Another city is possible! Alternatives to the city as a commodity: Participatory Budgeting. Dossier nº1


In cities and neighbourhoods throughout the world, citizens and communities are resisting, organizing themselves and generating alternatives to challenge an imposed urbanization model based solely on market rules that systematically generates social and economic exclusion. These alternatives mitigate the negative impacts of a crisis, sometimes referred to as “3F” (Food, Fuel and Finance). Over the next  years six dossiers will be published as part of the collection: Another city is possible!

Alternatives to the city as a commodity.

The dossiers will introduce some of these alternatives and their actors and also include written and visual resources for those who want to know more and become involved. These are far from exhaustive accounts of the alternative ways that people are building “other possible and liveable cities”, realising Utopian ideals envisioned through the World Social Forum. However, each one of the alternatives listed below corresponds, in our opinion, to the most promising ways to reclaim the “Right to the City”. 

Forming part of the  “Another city is possible” series written in anticipation of the Habitat III conference in Quito in 2016, this collection of 23 case files on participatory budgeting (PB) challenges dominant conceptions of urban futures for cities in a way that goes beyond anecdotal experimentations.

The book is structured in four sub-dossiers, which provide readers with relevant background information on the following topics:

·         key challenges;

·         a wide range of practical case study narratives of PB experiences around the world;

·         the contribution of PB to broader issues such as the democratization of local-level governance; and

·         an excellent list of recommended readings, websites and films in Portuguese, Spanish, French and English.

PB emerged in 1989 in Brazil. Since then it has steadily expanded in villages, cities, and regions and diversified its theoretical and practical approaches. Focusing on PB experiences that have the capacity to demonstrate that “another city is possible”, the authors highlight that there is no blueprint solution; rather, a variety of social, political and financial dimensions have to be considered to unleash the potential of this mechanism. Analytically, they distinguish PB according to the type of territory, theme and actor, creating a table of PB profiles that includes their underlying rationales.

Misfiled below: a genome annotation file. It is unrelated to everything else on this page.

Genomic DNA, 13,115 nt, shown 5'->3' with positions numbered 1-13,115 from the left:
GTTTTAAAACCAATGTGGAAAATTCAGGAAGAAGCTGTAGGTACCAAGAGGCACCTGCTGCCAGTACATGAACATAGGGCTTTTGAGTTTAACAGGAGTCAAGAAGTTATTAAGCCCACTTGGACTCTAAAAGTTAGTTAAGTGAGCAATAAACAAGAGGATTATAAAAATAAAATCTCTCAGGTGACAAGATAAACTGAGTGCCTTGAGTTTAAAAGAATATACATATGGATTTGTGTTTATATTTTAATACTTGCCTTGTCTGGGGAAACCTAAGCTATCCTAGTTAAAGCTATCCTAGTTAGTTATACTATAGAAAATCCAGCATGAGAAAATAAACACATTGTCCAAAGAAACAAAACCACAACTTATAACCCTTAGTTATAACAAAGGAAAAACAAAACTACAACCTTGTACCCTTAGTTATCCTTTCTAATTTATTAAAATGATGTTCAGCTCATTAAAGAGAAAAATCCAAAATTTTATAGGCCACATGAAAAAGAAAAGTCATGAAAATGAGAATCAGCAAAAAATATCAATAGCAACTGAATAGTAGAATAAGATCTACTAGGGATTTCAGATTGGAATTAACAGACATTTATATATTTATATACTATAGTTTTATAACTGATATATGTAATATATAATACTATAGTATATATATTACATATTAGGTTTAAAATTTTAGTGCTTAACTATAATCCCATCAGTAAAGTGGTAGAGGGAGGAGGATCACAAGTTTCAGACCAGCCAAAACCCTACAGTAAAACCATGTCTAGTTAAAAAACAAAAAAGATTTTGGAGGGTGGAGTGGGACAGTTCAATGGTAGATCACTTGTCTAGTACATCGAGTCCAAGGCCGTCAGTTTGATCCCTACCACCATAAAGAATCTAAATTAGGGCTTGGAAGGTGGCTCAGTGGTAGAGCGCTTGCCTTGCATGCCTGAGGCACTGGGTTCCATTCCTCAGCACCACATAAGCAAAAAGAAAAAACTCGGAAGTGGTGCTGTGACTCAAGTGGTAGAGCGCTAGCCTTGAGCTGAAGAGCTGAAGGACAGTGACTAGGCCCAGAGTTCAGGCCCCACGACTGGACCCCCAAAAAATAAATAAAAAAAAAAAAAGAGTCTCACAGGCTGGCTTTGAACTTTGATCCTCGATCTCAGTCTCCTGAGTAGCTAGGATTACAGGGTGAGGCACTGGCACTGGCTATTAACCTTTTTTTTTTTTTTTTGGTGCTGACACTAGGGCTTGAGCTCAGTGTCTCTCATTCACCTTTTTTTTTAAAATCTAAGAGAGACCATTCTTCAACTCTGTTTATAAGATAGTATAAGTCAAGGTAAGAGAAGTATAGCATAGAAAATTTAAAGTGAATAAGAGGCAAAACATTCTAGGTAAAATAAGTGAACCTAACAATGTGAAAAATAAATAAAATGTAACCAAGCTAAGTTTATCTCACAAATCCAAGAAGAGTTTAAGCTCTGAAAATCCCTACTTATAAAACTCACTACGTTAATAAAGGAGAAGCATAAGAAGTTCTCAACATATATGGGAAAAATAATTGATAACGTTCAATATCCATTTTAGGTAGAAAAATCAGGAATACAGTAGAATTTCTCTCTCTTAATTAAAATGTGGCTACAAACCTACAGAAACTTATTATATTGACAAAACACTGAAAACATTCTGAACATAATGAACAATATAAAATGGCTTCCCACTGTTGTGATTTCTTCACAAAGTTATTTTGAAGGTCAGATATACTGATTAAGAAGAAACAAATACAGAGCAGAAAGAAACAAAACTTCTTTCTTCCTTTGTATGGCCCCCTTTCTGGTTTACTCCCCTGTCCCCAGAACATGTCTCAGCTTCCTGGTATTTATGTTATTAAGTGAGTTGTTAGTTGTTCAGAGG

Case studies include Cascais in Portugal, where PB triggered a diverse urban agriculture movement. There, people and community organizations took the importance of environmental issues seriously and developed and implemented creative solutions such as a teaching farm, community kitchen and knowledge workshop. The case of Belo Horizonte is widely known and discussed for producing low-income housing and infrastructure works and supporting self-management in Brazilian favelas. It is considered one of the longest-running and most original PB cases. The mining town of Ilo in Peru, which has 63,000 inhabitants, stands out as a city that allocates 100 per cent of its capital budget in a participatory way. Over its 15 years of experience, which led to a highly institutionalized process, it has seen a large number of people discussing and voting on an exceptionally large budget, which comes from mining royalties from the central government.

In sum, the series highlights in a critical yet encouraging way how PB can serve as a mechanism that can generate alternatives to cities as commodities. It does so by providing possibilities for new forms of community-led organizations to develop and be empowered. This aids in the (re)building of trust among citizens and the public sector, but also requires a lot of time and energy to be established, up-scaled and deeply institutionalized.